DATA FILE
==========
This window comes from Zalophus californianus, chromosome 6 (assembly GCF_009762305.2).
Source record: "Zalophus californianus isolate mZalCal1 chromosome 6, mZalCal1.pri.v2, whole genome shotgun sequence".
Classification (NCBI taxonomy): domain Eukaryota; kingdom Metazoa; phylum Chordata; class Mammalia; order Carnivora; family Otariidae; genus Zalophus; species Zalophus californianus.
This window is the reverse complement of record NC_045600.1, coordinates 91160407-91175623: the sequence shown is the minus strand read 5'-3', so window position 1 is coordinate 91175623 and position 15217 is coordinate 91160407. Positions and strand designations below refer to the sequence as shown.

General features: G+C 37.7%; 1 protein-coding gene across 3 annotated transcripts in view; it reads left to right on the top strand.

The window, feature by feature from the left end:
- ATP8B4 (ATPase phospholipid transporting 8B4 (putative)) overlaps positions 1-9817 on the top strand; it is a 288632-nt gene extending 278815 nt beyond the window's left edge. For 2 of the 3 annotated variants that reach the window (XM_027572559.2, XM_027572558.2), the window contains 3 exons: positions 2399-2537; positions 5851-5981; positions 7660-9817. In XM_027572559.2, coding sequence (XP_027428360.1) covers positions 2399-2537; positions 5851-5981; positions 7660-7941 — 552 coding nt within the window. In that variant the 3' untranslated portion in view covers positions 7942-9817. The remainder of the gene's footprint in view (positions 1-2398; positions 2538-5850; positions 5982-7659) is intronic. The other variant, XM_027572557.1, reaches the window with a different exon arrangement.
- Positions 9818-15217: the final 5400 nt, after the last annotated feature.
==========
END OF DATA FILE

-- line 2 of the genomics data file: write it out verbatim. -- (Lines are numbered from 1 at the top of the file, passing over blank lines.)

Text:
Source record: "Zalophus californianus isolate mZalCal1 chromosome 6, mZalCal1.pri.v2, whole genome shotgun sequence".